This means, that the exceptions only can occur in your actions. And this can be handled by the exception handlers from jbpm (sorry, if hhave no no example for this at the moment).
In my opinion it is also a good design to catch business exceptions within your Actions and set some process variables, dependent on what exception is thrown.
Then you can model a Decision in your process, which takes a special path of execution.
And if you talk from RuntimeExceptions (technical issues), don't deal with these in the processes, business processes should be free of those technical issues.
You can use exception handlers to affect the data context (e.g. set a flag variable). Alternatively, you can catch exceptions within your "normal" action handlers.
Later on, you can query the context to take a different path of execution (e.g. a decision node checking the value of the flag).
Okay... I got your point!
But... supose that an administrator deploys a new process definition and someone starts a new execution. Then, the process really needs to be redefined for some very good reason during the execution. How can I handle this situation in jBpm?
I know there are good practises for designing process definitions in order to reduce these situations. But, runtime process exceptions can happen anyway!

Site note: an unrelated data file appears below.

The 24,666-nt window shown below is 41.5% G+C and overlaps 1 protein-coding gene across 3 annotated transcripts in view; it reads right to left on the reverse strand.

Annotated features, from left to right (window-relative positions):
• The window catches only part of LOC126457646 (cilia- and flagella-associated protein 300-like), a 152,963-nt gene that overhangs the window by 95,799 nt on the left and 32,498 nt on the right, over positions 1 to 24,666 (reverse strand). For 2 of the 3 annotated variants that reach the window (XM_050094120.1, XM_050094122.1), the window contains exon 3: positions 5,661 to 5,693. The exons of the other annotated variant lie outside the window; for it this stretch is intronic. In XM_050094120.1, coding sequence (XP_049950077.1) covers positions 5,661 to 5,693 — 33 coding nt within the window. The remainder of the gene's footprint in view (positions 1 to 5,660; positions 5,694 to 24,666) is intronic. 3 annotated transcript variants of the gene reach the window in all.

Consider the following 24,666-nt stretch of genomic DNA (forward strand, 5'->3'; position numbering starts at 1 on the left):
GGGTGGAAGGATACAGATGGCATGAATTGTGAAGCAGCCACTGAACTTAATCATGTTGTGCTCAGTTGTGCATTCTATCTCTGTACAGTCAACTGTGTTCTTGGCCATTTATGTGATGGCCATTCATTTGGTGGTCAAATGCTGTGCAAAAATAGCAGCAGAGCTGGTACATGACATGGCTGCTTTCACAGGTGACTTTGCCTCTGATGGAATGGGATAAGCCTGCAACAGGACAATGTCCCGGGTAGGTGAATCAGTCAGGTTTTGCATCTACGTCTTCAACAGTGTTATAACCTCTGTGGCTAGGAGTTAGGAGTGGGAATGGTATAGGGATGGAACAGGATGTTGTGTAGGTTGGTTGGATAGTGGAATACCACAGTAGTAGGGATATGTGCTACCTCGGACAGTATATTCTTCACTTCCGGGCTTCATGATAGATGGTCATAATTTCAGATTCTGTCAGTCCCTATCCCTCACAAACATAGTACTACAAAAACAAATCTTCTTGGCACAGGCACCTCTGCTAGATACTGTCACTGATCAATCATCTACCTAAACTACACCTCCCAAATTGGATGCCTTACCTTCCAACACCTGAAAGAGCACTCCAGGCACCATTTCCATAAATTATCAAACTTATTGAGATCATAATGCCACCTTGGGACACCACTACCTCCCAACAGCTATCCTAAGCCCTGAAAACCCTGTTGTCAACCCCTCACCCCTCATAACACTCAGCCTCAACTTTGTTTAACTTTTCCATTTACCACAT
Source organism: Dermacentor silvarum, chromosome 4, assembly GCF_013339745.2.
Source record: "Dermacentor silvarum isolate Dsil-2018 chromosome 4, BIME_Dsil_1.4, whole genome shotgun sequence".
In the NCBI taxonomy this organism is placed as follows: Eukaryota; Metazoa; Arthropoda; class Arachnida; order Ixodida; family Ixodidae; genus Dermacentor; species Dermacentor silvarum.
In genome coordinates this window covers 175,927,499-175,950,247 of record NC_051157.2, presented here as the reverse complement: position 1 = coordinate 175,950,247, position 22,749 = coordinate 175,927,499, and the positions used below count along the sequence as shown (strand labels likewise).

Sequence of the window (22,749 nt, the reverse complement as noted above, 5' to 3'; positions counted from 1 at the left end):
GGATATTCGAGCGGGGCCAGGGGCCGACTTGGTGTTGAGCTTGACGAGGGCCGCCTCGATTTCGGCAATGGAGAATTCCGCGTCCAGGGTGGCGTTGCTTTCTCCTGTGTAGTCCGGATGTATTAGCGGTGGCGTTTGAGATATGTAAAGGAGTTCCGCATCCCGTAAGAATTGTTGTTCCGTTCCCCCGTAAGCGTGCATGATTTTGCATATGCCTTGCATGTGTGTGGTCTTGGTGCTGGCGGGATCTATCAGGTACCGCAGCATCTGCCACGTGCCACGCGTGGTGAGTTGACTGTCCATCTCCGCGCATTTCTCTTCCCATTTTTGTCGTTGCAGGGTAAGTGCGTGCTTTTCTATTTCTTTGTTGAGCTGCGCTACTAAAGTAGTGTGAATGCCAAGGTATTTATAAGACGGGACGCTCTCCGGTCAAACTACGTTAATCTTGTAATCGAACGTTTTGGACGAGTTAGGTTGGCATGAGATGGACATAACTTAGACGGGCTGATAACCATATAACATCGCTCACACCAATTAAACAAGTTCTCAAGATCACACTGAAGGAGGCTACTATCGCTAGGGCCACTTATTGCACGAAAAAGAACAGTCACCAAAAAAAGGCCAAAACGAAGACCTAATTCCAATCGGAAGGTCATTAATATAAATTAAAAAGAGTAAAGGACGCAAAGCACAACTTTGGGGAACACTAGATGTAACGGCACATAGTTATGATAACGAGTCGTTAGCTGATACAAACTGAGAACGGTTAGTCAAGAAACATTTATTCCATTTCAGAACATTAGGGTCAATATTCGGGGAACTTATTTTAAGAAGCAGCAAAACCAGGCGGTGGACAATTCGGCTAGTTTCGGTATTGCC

I don't get your real problem.
If a technical, unexpected runtime exception is thrown (and you are working inside a application server) the transaction is rolled back, so the user, triggering the process can get a "Service not available" exception or something like this. This technical exceptions should not be watched at in the business process.
and business exceptions can be handled with the described soltuions
I'm not talking about those runtime exceptions (technical issues). I just wanna know how can the jBpm framework handle with process redefinitions. What happens to the running processes for the redefined definition? Is there any way to change a process definition and consequently affect the running processes?
I hope this explains better my point.
it does, but it would be better if you start a new topic for this question and mention here that you did. This question has no relation with the original subject